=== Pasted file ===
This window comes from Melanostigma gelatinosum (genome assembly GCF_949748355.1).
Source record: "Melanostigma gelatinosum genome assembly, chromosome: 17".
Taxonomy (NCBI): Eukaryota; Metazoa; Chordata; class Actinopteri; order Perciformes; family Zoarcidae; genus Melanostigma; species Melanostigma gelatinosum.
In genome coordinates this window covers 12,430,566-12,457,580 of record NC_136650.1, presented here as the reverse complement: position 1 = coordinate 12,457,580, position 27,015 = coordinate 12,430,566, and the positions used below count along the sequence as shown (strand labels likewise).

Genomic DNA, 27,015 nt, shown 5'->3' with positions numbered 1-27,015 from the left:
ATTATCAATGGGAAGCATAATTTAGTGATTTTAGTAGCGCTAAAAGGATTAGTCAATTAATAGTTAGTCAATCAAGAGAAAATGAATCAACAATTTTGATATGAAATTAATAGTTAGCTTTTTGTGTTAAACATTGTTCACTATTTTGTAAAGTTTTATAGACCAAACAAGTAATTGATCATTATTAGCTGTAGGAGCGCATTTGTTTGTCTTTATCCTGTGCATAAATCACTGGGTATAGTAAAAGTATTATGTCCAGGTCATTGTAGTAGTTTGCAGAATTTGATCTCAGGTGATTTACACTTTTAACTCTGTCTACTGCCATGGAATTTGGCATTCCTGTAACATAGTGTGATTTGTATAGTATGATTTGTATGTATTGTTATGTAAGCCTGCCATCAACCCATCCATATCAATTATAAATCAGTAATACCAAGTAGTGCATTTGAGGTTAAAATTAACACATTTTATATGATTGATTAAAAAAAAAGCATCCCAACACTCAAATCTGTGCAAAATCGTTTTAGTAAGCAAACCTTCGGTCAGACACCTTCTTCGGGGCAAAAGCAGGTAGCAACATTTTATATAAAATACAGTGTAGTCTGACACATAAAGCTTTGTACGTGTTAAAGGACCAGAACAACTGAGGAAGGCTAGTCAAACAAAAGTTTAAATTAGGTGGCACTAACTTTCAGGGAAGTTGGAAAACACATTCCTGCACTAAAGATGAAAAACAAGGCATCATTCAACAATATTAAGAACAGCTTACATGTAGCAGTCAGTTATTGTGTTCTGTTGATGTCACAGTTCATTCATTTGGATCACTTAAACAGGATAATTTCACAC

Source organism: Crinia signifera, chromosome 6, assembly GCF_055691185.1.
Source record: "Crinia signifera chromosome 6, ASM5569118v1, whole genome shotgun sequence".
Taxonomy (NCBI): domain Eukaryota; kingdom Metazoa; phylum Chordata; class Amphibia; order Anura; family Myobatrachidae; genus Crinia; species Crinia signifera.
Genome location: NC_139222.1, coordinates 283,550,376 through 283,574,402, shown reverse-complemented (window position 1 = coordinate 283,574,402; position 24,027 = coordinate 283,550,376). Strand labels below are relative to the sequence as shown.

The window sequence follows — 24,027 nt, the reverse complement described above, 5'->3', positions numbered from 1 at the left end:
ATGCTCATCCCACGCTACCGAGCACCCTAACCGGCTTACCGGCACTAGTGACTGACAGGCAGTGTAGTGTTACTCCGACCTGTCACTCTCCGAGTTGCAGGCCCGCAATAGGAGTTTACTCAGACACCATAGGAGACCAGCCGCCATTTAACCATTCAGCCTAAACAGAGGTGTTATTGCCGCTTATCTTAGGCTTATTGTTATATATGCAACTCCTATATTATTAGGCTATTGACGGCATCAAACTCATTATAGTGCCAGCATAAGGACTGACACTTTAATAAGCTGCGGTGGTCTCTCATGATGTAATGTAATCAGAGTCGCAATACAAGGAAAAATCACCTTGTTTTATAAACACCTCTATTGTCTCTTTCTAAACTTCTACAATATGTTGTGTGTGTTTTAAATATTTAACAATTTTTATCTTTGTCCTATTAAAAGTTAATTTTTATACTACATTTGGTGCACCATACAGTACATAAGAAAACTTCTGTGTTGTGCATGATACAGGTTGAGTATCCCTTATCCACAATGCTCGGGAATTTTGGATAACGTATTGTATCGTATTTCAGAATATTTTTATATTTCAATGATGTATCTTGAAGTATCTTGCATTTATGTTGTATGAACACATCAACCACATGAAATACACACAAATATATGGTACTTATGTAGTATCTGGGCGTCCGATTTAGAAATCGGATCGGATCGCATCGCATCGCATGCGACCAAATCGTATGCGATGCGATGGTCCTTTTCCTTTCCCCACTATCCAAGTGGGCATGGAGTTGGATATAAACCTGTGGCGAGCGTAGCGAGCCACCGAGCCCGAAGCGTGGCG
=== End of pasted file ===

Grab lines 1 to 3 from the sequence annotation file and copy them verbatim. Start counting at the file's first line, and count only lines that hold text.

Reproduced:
This window comes from Melanostigma gelatinosum (genome assembly GCF_949748355.1).
Source record: "Melanostigma gelatinosum genome assembly, chromosome: 17".
Taxonomy (NCBI): Eukaryota; Metazoa; Chordata; class Actinopteri; order Perciformes; family Zoarcidae; genus Melanostigma; species Melanostigma gelatinosum.